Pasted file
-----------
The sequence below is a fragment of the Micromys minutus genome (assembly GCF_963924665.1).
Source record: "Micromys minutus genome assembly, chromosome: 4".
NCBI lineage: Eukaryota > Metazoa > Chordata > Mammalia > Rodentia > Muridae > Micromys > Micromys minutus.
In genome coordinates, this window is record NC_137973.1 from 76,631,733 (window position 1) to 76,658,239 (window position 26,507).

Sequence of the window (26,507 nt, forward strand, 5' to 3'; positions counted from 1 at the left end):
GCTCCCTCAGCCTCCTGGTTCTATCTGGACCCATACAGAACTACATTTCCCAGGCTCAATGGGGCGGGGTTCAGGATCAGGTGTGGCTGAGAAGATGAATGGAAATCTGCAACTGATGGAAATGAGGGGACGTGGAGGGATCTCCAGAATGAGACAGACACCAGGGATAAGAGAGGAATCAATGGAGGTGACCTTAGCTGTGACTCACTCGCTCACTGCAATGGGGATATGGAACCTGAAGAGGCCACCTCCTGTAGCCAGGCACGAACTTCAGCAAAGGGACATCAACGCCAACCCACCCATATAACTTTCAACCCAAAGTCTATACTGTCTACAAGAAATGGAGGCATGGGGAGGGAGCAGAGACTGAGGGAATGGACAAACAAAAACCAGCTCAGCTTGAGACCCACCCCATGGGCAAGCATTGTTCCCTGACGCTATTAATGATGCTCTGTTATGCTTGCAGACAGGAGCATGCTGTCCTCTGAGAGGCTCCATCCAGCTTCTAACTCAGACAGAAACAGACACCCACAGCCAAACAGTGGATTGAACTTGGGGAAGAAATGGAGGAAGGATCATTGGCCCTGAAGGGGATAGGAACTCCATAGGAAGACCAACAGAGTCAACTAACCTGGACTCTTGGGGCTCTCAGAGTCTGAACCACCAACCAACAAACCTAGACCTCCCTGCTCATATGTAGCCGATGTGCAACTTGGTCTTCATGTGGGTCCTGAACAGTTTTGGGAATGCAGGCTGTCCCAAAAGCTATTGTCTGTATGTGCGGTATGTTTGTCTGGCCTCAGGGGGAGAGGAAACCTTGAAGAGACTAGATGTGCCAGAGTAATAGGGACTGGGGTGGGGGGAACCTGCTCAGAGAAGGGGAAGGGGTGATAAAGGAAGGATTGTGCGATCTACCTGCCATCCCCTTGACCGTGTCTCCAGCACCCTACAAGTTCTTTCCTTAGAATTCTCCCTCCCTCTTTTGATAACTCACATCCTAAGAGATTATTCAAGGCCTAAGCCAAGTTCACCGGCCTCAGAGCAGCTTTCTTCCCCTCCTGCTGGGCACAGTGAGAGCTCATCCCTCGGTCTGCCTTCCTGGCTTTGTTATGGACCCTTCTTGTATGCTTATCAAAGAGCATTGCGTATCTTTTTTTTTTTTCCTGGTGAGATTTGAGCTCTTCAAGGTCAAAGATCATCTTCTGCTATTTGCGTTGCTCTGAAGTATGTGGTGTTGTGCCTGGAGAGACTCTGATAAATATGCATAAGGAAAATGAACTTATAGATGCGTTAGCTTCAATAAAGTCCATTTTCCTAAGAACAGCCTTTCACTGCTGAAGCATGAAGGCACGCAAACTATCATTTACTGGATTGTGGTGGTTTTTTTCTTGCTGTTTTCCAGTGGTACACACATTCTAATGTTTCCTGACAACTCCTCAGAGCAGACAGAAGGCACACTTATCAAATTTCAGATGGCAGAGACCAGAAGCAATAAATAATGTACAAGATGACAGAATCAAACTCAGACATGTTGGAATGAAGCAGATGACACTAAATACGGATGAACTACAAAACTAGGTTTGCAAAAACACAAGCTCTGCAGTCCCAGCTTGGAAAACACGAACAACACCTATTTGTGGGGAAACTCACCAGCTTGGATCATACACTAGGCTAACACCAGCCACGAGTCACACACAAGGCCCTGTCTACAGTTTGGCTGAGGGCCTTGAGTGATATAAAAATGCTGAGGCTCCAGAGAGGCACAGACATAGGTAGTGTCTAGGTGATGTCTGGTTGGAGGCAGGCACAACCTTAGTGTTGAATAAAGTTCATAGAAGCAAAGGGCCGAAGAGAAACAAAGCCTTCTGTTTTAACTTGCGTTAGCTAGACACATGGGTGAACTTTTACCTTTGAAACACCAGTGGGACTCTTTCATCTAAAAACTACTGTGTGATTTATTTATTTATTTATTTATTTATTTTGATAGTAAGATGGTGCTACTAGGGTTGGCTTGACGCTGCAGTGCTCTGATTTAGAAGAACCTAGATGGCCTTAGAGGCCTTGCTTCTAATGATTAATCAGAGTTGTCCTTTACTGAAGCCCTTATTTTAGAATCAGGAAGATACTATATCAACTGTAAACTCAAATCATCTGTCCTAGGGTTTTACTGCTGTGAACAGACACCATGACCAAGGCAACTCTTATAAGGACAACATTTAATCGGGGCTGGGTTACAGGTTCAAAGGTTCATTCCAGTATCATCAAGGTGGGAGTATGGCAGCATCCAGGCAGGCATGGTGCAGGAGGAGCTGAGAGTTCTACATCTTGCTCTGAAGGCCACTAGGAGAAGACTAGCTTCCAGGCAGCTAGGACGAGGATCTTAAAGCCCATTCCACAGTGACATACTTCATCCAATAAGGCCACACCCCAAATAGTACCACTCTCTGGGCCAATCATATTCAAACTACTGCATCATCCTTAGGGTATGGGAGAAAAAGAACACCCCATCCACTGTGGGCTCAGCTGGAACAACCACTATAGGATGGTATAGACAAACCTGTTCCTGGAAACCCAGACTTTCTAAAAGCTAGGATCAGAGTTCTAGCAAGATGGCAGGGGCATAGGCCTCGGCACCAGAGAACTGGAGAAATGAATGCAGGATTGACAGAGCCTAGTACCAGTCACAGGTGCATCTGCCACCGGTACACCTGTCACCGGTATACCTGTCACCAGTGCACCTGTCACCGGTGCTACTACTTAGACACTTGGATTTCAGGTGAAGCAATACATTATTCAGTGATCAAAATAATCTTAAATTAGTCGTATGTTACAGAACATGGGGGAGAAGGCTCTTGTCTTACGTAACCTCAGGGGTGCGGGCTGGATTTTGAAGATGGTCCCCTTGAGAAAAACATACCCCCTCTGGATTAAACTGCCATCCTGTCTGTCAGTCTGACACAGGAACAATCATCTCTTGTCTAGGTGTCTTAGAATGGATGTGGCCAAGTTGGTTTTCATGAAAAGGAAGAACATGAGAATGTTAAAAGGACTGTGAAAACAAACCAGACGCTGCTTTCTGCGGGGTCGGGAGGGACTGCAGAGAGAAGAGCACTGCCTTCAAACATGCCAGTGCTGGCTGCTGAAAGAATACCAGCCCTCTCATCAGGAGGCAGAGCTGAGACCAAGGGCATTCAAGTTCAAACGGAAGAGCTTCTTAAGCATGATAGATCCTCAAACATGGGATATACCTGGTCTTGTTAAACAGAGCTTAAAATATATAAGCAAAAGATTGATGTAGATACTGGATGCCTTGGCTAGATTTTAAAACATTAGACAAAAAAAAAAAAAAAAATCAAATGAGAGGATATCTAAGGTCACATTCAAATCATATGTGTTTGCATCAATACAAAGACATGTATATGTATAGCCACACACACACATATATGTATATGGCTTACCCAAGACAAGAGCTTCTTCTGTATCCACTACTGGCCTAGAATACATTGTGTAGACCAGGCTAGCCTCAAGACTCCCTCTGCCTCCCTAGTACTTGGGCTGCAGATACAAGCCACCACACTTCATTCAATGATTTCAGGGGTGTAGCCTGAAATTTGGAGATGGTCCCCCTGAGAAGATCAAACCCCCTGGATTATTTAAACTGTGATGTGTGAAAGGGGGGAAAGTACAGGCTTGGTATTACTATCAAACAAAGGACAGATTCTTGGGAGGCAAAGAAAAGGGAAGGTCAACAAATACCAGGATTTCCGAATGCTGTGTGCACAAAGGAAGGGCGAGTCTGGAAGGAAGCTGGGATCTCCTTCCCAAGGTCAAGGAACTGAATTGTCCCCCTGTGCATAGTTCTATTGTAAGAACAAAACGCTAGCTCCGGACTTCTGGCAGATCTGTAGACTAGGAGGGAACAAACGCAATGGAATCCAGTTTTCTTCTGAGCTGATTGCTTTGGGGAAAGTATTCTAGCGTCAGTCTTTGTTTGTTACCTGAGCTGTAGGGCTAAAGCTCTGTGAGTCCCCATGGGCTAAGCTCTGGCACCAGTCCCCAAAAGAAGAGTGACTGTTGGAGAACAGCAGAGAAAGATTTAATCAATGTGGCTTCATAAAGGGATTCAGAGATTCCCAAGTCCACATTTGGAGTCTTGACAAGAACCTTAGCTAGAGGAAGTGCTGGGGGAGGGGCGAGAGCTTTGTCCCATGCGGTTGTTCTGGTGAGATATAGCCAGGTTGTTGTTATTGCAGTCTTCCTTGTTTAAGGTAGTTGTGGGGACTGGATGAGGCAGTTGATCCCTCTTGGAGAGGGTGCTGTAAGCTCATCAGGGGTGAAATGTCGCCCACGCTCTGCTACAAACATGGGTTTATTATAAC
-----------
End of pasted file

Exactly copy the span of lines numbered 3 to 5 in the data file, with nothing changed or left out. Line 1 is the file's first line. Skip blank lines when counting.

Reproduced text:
NCBI lineage: Eukaryota > Metazoa > Chordata > Mammalia > Rodentia > Muridae > Micromys > Micromys minutus.
In genome coordinates, this window is record NC_137973.1 from 76,631,733 (window position 1) to 76,658,239 (window position 26,507).

Sequence of the window (26,507 nt, forward strand, 5' to 3'; positions counted from 1 at the left end):